Why Older Adults Should Include More — Not Less — in Their Exercise Routine

Older adults exercising

Photo: Deposit Photos

By Sarah Homan, PT, DPT

“Old age ain’t no place for sissies.” So said famed actress, Bette Davis. And it’s true. Growing old is not for sissies.

This common phrase is something to live up to especially among older adults who feel the ramifications of aging as their joints stiffen and ache, muscles weaken, and visits to the doctor become more frequent.

Although this phrase may refer to the determination and fortitude necessary to combat health obstacles, can we not also apply this mindset to physical health and strength?

For the older adult (those over 60 years of age) risks for injury are much higher as a trip or fall may not only mean a scraped knee, but has potential for a broken wrist or hip.

Determining how to handle the aging process can be conflicting. Is it better to play it safe as the body appears to slow down? Should older adults expect to throw in the towel as they age?

The resounding response to these questions is NO!

A multitude of studies show that exercise is integral to improve the quality of life by preventing diseases such as heart disease, diabetes, and dementia as well as improving bone health, sleep quality, and mood.

Although there is no ‘right’ way to exercise a study by Dr. Tomas Vetrovsky and a team of researchers from Charles University in Prague, Czech Republic shows that some older adults may be selling themselves short. The study looked at higher intensity/complex exercise and its benefits and safety considerations. The authors found that higher level exercises had huge benefits for older adults trying to maintain or improve quality of life.

Here are some examples:

1. Resistance Training

Includes weight lifting or resistance bands which improve muscle and bone strength. This is especially important as people can lose around 5 pounds of muscle each decade after the age of 30. Resistance should be sufficient enough that muscles become fatigued after 8-12 repetitions.

2. Balance/Flexibility Exercise

Examples are tai chi, yoga, and step training which focus on challenging static and dynamic balance. These exercises can help reduce falls risk and maintain balance skills that transfer to everyday activities as well as many recreational sports such as hiking, bowling, golf, or tennis.

3. Weight Bearing and Impact Exercise

This category includes jumping, running/walking. Although exercise that involves jumping may seem like high risk for older adults, results indicate that proper use will improve bone density and therefore reduce risk of osteoporosis and fracture. In fact impact exercise even benefits joint health if performed with the correct technique.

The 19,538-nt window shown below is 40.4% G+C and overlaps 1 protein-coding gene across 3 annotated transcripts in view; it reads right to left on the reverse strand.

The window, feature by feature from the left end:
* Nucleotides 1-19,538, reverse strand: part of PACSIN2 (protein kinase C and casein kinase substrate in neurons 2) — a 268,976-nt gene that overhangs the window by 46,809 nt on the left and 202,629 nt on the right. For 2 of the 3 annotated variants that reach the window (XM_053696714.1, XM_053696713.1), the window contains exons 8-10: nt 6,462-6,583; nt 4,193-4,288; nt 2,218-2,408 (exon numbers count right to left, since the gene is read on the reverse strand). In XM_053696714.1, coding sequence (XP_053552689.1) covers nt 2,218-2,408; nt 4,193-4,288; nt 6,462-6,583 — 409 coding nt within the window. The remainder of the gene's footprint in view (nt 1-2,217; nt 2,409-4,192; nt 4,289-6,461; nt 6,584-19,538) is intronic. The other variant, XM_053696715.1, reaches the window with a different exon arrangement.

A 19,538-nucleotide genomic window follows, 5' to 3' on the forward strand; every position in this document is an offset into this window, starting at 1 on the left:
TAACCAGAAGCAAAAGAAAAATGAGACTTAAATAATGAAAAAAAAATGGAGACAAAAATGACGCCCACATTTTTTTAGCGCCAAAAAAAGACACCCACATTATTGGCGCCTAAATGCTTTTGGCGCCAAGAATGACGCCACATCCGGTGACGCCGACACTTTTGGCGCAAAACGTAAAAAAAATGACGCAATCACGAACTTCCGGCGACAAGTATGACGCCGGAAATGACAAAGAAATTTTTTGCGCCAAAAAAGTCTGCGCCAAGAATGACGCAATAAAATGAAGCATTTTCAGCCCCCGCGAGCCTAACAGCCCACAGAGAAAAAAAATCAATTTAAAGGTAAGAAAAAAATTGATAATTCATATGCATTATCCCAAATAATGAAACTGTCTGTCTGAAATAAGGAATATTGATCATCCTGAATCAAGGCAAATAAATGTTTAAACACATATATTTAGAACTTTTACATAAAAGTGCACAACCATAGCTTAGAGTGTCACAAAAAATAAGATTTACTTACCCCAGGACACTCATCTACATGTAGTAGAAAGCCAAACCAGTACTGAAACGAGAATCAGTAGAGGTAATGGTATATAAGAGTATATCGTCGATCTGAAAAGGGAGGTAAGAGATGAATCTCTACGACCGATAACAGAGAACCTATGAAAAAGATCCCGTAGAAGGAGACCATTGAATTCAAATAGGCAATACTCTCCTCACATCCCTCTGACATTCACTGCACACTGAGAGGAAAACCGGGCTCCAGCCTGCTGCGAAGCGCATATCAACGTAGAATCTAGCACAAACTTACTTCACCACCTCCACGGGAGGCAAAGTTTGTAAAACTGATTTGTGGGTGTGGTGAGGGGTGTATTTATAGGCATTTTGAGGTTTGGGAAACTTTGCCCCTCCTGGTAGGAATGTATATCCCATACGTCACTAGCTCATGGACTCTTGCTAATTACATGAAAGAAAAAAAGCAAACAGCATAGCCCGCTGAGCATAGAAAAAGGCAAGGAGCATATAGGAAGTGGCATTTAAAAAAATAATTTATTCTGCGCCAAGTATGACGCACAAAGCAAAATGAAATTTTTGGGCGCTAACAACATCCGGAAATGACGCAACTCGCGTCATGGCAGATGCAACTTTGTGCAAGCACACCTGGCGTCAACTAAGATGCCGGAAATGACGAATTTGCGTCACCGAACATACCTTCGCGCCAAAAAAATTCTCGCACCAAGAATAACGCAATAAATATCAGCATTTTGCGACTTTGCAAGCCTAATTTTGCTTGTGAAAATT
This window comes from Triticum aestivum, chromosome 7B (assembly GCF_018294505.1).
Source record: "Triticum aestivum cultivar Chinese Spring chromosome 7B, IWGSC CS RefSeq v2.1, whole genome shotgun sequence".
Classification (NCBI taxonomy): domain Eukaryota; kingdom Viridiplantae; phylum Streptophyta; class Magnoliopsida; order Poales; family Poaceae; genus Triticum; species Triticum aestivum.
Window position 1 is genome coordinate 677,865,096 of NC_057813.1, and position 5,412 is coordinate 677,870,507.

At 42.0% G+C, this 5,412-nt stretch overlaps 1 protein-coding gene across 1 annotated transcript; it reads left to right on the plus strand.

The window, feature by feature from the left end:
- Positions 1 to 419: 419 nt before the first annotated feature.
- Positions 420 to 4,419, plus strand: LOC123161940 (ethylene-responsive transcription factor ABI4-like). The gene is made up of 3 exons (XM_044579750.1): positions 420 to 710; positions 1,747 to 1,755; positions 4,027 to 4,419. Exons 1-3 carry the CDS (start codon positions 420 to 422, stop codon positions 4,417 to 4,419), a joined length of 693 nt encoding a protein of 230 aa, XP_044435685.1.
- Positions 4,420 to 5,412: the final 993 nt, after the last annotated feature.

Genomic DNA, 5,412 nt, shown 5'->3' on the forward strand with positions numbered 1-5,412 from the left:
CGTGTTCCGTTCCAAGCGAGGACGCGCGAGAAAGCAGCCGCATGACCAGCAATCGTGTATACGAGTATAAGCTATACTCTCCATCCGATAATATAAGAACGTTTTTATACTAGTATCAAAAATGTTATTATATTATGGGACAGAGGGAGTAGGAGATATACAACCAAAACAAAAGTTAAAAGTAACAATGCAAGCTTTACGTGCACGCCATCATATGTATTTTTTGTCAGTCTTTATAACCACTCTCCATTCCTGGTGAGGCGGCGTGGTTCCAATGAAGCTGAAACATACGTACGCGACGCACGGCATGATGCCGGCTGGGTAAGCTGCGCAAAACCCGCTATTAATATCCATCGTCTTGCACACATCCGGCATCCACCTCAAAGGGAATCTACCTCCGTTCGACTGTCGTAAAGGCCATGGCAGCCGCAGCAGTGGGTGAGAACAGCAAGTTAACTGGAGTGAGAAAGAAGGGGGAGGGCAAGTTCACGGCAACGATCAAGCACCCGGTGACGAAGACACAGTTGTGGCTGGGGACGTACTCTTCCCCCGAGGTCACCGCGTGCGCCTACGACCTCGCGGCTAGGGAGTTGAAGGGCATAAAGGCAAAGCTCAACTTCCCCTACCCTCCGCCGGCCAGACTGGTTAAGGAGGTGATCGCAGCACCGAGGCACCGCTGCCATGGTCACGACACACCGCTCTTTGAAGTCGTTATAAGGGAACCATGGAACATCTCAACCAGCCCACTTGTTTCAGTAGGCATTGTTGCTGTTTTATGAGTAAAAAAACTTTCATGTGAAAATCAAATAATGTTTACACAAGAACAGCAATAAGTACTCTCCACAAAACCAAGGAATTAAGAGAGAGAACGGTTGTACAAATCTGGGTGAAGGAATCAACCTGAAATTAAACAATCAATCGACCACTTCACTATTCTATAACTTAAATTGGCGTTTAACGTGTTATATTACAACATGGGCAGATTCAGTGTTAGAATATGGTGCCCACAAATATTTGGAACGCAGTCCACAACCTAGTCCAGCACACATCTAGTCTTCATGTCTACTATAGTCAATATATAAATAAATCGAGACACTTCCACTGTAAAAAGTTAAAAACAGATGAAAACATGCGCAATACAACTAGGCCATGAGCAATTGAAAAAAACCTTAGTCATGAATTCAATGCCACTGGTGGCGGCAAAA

4. High Speed/Agility Training

These types of exercises can improve balance by improving reaction rate, muscle power, and force production that are integral in situations when balance needs to be corrected quickly as during stumbling/ tripping.

5. Plyometric Exercises (Jump training exercises)

Examples include jumping rope, box jumps, hopping/bounding. Typically not part of a program for older adults due to the risk for injury, Vetrovsky and his team found that safe implementation offered many of the same benefits of traditional exercise including improved bone health, muscle strength, and balance/fall safety with minimal risk of injury. When initiating plyometrics, it is advised to start with small exposures and build in intensity and frequency to minimize negative effects.

Before initiation of any exercise program, it is highly recommended to consult your physician as well as recruit the help and supervision of a knowledgeable health and/or fitness professional.

Combining the above mentioned exercises into a well-rounded program will enhance your overall physical performance and reduce your risk for aging complacency, keeping bones, joints, and muscles at optimal performance.

Don’t be a “sissy” like the phrase insists, embrace exercise and face growing older head on.

“We do not stop exercising because we grow old –
we grow old because we stop exercising.”
~ Dr. Kenneth Cooper

Sarah Homan is a physical therapist with Action Potential Physical Therapy in Glen Mills, Pennsylvania.

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